On 5/26/2013 2:06 PM, Ross A. Finlayson wrote: > On May 26, 11:25 am, fom <fomJ...@nyms.net> wrote: >> On 5/25/2013 8:36 PM, William Elliot wrote: >> >>> On Sat, 25 May 2013, fom wrote: >> >>>> On 5/24/2013 10:57 PM, William Elliot wrote: >>>>> V is the ZFC universe. >>>>> L is the constructible universe. >>>>> L_omega0 is the omega_0th level of the constructible universe. >> >>>>> Correct or needing correcting? >> >>>> Your apparently simple question seems to have generated >>>> some interesting replies. >> >>> Seemingly off the mark because I'm asking about notation and not about >>> theory. >> >> Just to clarify something concerning your distinction here, >> let me observe that the sign of equality in "V=L" is >> metamathematical or metalogical or metalinguistic or >> however some purist would like to take it as not being >> part of the "object language". >> >> In other words, part of the reason your question received >> "theory" replies is because of the class/set distinction >> and its model-theoretic implications. >> >> These particular notations correspond precisely with >> the point at which philosophy and mathematics (prior >> to intuitionism and categories) meet. Enough said. > > What part of philosophy has non-sets...
To be honest, Ross, most of the mathematical words involved with these topics have become meaningless to me.
"The priority monist will hold that the one basic concrete object is the world (the maximal concrete whole). She will allow that the world has proper parts, but hold that the whole is basic and the parts are derivative."
In Chapter 6 of "Logic, Logic, Logic" by Boolos you will find the statement,
"A different conception of set, to be examined below, is the doctrine of 'limitation of size'. The doctrine comes in at least two version: On a stronger version of limitation of size, objects for a set if and only if the are not in one-one correspondence with all the objects there are. On a weaker, [...]"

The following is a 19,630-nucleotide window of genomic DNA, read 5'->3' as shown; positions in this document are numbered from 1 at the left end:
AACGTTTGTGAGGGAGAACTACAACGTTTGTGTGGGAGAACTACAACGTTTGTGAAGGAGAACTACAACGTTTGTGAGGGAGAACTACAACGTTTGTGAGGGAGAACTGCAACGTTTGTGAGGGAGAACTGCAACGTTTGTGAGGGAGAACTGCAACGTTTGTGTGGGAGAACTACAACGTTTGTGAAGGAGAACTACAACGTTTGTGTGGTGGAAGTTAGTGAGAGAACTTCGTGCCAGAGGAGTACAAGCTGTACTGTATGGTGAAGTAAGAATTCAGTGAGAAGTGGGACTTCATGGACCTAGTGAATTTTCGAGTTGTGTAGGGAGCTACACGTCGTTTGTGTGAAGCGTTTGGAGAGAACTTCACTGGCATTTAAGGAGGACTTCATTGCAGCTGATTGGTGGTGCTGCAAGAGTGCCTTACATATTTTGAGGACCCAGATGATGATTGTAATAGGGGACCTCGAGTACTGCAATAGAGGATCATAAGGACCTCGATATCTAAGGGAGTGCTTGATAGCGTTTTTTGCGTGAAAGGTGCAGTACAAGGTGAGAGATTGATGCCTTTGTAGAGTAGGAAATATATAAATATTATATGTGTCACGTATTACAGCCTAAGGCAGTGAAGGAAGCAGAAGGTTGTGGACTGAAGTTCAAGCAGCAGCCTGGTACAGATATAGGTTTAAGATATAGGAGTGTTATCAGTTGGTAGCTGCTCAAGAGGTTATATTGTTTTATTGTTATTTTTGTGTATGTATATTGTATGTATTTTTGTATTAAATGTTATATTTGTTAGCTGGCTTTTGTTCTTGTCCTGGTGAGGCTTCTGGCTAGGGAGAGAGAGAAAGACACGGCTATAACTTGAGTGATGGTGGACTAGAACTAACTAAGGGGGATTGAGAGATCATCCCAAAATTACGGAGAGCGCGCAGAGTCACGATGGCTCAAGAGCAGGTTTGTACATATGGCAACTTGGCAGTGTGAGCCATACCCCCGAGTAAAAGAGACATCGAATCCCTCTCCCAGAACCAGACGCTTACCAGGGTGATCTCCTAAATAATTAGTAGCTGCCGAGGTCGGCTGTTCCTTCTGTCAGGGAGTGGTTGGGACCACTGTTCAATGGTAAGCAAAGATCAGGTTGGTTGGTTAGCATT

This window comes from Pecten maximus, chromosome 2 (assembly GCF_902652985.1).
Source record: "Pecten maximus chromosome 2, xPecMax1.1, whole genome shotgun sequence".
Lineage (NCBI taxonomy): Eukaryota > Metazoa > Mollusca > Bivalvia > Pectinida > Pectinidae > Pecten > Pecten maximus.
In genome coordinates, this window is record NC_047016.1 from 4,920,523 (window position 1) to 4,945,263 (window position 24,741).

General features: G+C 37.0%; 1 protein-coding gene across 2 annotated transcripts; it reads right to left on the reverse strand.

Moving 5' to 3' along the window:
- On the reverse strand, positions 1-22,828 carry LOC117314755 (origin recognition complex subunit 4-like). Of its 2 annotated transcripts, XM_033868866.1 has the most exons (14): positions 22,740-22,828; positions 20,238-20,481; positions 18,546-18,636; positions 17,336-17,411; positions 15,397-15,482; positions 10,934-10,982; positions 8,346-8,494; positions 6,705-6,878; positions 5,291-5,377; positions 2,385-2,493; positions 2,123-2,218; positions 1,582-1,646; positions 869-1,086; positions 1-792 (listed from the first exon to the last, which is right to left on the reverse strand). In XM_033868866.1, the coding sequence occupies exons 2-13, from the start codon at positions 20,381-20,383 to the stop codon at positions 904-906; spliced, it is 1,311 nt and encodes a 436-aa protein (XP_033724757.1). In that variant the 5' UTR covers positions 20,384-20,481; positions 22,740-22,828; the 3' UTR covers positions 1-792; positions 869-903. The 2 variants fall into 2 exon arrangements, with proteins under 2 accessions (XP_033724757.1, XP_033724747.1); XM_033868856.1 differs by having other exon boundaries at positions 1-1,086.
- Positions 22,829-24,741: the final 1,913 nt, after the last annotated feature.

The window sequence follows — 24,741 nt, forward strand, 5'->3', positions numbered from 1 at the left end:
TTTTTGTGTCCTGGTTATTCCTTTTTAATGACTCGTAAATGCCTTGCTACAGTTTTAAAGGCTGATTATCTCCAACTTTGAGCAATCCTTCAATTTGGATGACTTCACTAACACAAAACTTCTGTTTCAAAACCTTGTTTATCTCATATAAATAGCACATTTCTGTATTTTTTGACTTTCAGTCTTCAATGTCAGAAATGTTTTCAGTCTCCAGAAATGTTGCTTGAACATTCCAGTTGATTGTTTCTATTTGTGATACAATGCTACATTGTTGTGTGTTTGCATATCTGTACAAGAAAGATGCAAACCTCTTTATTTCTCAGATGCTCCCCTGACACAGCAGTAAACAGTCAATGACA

So, the question becomes how to differentiate "all the objects that are" from sets. Well, that happens to be the same question as how to interpret the universal quantifier in set theory as an *ontologically foundational* theory.
"Ontological priority: there is an irreflexive, asymmetric, and transitive relation of ontological priority between entities."
So, it is ludicrous to accept the standard account of identity based on logical atomism. In relation algebra, there are 4 necessary relations: full, empty, identity, and diversity. Combining the roles of "diversity" and "ontological priority" I can grammatically define a relation,
AxAy(xcy <-> (Az(ycz -> xcz) /\ Ez(xcz /\ -ycz)))
that is provably irreflexive, asymmetric, and transitive within the standard deductive calculus and without any interpretative philosophy beyond the fact that the transformation rules of the calculus "mean what they do".
"Ontological foundationalism: the ontological priority relation is lower-bounded."
"Concreta foundationalism: there are lower-bounded ontological priority relations within the domain of concrete objects."
The grammatical definition,
AxAy(xey <-> (Az(ycz -> xez) /\ Ez(xez /\ -ycz)))
provides for the directionality to establish these principles. But, it is the complexity associated with the identity relation that must be addressed before these two aspects of priority monism can be properly implemented.
I have written a set theory in which the only proper class is the universe (Boolos' strong limitation of size). The null class is the ontological lower bound. But, the singletons are the concreta. It may be compared with Euclid. On the one hand, "a point is that which has no part" describes the empty set. On the other hand, "a unit is that by which what exists is one" describes the relation of singletons to singular terms in the universe.
The subtle complexity of "identity" and "diversity" come into play because singular reference to the universal class follows from the role of description theory in the history of foundations. But, Hilbert's formalism obscured this relationship and the influence of Russell and Tarski divorced "names" from foundations as an extra-logical concept.
So, a simple beginning becomes an almost impenetrable argument.
In the end, the description theory trail leads to David Boersema's "Pragmatism and Reference" in which he points out that "the given" (for pragmatic philosophers) is a given whole. Prior to individuation, the given whole must be interpreted as decomposed into parts. Only then may the identity presuppositions of description theories apply.
You may contrast that idea with the distinction between "priority monism" and "priority pluralism" in the often-referenced link,
That is, when faced with an independent question, one must come up with reasonable philosophical positions for the introduction of new axioms. It appears, however, that my efforts are in vain. Half of mathematicians believe that God gave Kronecker the natural numbers. Half of mathematicians believe that God gave Russell an intractable paradox. And Hilbert ensured that skeptics could make any argument meaningless in order to save Cantor's paradise.